West End Jazz
Any discussion of Boston-bred songstress Mercedes Hall inevitably includes the fact that she is the mother of film and TV star Anthony Michael Hall. However, what isn’t mentioned nearly as often is that she was earning her oats with TV gigs and cross-country club dates long before her offspring became a marquee name. So, don’t dare think of her as some late-blooming dilettante who’s decided to ride her son’s coattails to fame. Nor could you when you hear her arresting sound—an espresso-rich blend of Dinah Washington sass, Lena Horne sophistication and Cleo Laine musicality, a voice made all the more disconcerting when you realize it’s pouring forth from a diminutive redhead with sparkling blue eyes.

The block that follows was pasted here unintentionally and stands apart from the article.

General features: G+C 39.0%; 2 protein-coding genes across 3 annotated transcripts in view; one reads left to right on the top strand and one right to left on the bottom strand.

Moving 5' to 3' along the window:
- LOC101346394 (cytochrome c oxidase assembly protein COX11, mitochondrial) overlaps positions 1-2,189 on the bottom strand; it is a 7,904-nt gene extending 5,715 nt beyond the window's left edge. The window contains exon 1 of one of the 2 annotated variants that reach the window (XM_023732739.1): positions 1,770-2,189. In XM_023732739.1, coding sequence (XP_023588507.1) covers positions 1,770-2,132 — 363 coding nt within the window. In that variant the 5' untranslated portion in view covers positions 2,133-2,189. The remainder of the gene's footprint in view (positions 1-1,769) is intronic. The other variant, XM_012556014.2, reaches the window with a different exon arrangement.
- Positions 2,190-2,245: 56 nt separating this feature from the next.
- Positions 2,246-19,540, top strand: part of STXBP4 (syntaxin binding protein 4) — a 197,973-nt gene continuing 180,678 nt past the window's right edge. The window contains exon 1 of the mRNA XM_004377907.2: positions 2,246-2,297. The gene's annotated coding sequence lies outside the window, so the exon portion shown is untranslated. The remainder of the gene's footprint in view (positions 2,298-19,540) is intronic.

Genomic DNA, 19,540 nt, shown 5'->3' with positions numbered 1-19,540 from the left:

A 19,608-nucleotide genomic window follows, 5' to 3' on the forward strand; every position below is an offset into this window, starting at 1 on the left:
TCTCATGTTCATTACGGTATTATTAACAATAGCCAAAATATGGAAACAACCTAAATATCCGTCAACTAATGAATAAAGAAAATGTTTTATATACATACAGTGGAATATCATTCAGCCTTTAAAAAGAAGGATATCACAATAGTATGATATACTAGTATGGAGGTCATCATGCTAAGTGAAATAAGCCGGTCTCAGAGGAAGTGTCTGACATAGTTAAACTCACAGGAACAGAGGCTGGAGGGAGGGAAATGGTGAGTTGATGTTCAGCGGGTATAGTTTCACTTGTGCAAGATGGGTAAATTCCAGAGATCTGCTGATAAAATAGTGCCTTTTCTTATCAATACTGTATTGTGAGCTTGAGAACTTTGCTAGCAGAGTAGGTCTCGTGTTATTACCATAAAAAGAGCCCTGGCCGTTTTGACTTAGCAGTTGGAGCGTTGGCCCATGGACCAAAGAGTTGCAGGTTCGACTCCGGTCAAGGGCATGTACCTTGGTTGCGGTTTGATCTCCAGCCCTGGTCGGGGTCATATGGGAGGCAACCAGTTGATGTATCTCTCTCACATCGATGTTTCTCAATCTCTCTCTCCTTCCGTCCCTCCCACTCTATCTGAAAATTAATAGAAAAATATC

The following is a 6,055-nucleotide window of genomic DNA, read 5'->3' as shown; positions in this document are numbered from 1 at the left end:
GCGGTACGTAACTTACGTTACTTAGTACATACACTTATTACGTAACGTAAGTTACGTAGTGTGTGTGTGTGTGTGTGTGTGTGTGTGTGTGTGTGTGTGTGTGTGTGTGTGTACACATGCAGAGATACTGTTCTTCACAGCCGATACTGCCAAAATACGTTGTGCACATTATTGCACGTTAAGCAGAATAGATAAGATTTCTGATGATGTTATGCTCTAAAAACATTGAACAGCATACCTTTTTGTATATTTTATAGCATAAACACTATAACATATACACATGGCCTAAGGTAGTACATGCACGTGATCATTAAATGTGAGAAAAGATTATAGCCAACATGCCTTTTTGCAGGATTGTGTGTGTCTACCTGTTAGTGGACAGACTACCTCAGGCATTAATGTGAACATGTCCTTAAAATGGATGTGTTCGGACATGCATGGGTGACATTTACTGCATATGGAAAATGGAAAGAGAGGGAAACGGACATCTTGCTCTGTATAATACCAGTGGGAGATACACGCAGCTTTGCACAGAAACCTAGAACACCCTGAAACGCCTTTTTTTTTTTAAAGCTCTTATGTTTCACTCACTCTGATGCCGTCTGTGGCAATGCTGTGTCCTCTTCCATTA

Shaping the majority of these 14 tracks in tandem with pianist and arranger Glafkos Kontemeniotis (a name I’d never previously heard but, after this, want to hear a whole lot more from), Hall knows how to work a standard like nobody’s business. Just listen to the sizzle of her “Ghost of a Chance,” the percolated heat of her “Lover Man,” the wicked wizardry of her “That Old Black Magic” and the jungle fever of her “What Is This Thing Called Love?” Then thank her for the brilliant idea of getting Arturo O’Farrill to ignite the flame, as arranger and pianist, beneath the shimmering title track. Oh, and bless her for unearthing the Harold Adamson-Leo McCarey-Harry Warren rarity “Satan Never Sleeps” and reminding us just how devilishly intoxicating it is.